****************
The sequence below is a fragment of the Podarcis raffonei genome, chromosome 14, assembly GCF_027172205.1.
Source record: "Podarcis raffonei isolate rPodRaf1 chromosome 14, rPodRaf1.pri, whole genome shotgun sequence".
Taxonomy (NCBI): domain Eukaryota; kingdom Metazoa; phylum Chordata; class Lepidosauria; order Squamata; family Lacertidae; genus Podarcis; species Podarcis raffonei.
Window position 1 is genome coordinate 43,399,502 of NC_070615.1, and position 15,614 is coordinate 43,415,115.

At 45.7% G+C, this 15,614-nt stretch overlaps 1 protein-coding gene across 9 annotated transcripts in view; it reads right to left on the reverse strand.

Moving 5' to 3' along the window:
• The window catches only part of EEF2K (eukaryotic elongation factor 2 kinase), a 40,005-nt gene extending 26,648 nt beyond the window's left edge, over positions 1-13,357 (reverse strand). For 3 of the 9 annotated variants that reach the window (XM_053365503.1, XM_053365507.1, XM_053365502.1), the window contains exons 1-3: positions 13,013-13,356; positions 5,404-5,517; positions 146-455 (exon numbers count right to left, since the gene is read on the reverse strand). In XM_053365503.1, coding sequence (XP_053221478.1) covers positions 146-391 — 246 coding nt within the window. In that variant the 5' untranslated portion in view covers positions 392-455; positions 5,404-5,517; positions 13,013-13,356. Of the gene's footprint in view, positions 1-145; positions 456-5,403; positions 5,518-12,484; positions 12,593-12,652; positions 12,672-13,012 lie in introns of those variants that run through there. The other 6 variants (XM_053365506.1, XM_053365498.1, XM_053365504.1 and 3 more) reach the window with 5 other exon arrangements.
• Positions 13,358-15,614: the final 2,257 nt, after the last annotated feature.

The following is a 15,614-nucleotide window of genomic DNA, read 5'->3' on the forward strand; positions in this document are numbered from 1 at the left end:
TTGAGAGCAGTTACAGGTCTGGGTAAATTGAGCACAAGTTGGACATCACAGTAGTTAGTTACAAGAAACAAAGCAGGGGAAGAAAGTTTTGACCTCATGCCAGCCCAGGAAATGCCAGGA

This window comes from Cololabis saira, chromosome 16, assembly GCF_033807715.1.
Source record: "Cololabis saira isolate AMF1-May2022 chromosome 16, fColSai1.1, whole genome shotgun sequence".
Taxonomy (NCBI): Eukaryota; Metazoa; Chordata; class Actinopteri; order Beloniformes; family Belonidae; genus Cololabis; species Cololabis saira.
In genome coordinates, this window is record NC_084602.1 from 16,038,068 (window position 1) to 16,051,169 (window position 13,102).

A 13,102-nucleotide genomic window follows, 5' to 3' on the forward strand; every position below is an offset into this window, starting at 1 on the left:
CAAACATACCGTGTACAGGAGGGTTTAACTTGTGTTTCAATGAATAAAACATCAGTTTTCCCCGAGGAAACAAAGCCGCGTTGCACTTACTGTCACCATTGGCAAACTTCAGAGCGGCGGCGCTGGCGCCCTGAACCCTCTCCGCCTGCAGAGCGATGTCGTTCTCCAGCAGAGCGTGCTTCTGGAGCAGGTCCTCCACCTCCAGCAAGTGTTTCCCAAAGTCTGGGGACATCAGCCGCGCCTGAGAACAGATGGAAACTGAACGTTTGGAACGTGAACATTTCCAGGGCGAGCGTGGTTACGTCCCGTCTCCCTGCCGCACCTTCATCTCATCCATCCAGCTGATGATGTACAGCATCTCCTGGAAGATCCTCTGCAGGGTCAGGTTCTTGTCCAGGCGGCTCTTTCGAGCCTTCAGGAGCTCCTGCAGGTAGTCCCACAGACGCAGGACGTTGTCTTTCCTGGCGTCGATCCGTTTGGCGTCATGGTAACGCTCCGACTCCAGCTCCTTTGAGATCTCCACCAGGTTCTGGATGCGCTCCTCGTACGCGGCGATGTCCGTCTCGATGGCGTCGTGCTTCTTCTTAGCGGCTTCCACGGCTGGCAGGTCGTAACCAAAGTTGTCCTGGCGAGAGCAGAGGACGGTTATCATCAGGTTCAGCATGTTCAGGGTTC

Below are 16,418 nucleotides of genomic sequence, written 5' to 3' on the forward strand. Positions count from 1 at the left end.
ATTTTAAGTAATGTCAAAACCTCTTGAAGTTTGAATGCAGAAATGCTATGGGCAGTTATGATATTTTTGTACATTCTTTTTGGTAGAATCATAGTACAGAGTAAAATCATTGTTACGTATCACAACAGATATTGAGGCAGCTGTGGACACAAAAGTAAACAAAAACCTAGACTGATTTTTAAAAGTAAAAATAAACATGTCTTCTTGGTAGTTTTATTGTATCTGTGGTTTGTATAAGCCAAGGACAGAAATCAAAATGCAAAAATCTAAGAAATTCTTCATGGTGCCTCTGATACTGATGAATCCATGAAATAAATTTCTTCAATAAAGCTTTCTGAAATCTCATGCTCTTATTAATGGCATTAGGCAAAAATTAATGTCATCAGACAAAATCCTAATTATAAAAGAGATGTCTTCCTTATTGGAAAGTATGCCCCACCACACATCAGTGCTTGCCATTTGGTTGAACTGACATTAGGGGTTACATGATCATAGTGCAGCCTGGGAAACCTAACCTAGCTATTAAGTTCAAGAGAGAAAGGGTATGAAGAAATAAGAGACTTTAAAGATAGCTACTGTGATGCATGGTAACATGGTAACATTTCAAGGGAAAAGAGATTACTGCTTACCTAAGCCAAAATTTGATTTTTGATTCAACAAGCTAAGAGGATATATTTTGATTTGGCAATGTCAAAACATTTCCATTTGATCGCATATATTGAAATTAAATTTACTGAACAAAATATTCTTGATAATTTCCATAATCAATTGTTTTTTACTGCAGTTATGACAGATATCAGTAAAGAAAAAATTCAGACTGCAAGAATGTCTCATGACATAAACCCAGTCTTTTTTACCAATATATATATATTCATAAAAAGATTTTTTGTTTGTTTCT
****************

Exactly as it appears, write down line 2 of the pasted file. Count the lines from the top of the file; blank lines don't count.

Source record: "Podarcis raffonei isolate rPodRaf1 chromosome 14, rPodRaf1.pri, whole genome shotgun sequence".